3-D printing is a process that creates a physical product from a digital model, by laying down one thin layer after another, and the technology is now being implemented widely across the automotive industry.
Ford, for example, uses this type of printing to create prototypes and improve the efficiency of its product testing. Another company which has recently been receiving a lot of attention is Local Motors, who pushed the bar to not just create parts of a car using 3-D printing, but the entire chassis and body of its cars, like the Strati.
The story continues on the next slide.
Local Motors plans to sell the Strati (the world's first fully 3-D printed car) in low volumes beginning next year, at a price between USD 18,000 and 30,000 (around INR 11 lakh to 18 lakh), provided the car passes crash tests and certain other hurdles before actual production and entry into the market.
Manufacturers are increasingly to "shorten product development cycles, cut prototype costs, reduce mechanical failures, and test new ways of improving fuel efficiency." Ford, for example, claims that this technology-also called additive manufacturing or rapid prototyping-helped them avoid a costly four-month delay during the launch of the Ford Explorer in 2010, by diagnosing and rectifying a brake noise problem early and quickly.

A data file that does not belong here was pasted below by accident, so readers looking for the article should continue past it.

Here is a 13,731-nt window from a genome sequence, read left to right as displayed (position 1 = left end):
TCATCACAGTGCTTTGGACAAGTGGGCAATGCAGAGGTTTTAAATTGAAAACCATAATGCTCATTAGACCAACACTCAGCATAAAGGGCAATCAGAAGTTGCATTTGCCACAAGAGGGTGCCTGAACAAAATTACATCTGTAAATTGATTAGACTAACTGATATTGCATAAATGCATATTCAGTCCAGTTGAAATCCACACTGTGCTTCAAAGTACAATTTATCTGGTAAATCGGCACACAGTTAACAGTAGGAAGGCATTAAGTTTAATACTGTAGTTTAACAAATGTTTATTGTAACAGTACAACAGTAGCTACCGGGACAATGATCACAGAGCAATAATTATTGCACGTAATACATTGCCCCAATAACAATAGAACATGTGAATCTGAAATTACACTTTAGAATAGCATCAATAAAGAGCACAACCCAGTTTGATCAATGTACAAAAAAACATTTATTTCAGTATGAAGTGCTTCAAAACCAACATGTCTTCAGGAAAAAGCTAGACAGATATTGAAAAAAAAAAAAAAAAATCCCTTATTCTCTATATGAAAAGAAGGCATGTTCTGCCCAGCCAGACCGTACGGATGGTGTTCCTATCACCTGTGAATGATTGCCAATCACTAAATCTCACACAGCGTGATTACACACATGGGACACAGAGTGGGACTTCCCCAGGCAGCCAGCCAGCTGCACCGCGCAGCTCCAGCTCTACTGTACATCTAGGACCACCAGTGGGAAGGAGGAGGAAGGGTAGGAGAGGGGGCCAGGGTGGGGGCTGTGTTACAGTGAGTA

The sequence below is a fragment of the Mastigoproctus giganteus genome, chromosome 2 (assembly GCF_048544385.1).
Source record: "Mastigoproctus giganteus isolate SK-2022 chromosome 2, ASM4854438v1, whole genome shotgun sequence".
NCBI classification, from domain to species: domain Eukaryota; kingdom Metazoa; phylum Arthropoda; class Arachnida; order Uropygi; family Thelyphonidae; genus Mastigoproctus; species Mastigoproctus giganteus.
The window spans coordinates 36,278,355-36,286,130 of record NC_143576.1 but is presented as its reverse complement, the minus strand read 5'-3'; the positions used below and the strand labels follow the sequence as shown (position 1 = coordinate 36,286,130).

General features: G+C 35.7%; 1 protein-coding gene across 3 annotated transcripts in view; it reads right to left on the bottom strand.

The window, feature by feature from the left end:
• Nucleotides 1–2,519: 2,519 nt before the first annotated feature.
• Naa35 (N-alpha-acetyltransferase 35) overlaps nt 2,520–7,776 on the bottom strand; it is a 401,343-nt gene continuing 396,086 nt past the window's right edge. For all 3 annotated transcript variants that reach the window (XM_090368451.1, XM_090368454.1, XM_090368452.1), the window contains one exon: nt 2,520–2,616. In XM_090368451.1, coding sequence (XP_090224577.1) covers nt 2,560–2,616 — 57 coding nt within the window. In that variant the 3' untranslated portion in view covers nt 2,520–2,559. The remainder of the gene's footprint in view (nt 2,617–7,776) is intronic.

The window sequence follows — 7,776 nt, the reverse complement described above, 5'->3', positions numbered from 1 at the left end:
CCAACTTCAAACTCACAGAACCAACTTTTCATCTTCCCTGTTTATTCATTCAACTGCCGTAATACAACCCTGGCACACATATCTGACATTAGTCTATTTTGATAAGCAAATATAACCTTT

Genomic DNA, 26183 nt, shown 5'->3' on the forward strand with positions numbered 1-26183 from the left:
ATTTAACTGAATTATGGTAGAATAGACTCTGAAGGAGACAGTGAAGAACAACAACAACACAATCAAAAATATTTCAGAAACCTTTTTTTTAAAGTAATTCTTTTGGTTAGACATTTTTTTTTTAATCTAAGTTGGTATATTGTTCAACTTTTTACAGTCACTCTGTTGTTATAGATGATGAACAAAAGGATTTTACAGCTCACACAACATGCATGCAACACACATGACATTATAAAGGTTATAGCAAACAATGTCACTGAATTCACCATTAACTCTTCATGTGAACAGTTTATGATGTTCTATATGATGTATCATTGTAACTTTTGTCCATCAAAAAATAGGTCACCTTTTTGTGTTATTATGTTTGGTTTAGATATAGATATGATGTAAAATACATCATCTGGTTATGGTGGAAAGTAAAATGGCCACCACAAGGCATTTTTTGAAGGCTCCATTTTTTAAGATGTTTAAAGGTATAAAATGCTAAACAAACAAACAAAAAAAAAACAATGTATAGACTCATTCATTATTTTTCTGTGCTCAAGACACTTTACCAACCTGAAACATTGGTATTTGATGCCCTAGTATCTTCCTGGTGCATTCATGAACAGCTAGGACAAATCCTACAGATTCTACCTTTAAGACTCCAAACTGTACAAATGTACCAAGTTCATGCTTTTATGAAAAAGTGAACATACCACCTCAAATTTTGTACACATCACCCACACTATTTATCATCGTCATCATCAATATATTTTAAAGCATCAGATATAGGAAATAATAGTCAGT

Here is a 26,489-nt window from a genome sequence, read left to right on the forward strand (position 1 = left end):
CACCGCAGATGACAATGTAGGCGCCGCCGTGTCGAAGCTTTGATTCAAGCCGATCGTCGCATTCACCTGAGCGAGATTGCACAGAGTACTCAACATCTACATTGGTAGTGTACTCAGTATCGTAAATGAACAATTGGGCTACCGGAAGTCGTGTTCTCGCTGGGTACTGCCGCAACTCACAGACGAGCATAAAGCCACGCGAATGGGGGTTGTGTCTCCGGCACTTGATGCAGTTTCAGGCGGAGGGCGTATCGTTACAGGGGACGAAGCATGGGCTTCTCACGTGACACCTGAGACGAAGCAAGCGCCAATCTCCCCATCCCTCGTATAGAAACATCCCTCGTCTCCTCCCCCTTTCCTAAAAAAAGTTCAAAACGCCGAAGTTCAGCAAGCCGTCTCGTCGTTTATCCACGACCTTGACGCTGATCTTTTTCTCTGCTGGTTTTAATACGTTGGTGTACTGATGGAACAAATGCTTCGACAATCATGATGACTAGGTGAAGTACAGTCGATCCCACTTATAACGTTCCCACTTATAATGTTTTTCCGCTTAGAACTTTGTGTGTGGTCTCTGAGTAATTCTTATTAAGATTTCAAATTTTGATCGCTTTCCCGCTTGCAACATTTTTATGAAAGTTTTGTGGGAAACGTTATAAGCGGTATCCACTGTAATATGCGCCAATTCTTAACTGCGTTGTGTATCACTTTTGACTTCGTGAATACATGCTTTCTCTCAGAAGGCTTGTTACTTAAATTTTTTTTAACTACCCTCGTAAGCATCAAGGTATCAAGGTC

3-D printing can also benefit the customisation and spare parts industry, since parts can now be made for cars where original spares are no longer available, like for classic cars and vehicles no longer in production.
However, because today's manufacturing processes are cost-effective and faster for mass-market production and anything greater than extremely low-volume production, additive manufacturing may not impact this area of the industry greatly.
But the technology is already seen utilised in cars like the Koenigsegg One:1 supercar, which uses printed parts like the turbocharger assembly and titanium exhaust tip, and the Nissan Delta-Wing Le Mans racer, for its brake inlets and gearbox side covers. It could also be used for the 2018 Mercedes-Benz S-Class' air vents and speaker grilles.
3-D printing has been instrumental in revolutionising the prototyping industry. Lower costs and faster production times mean engineers are able to test parts earlier in the manufacturing process, and also try out several designs at once.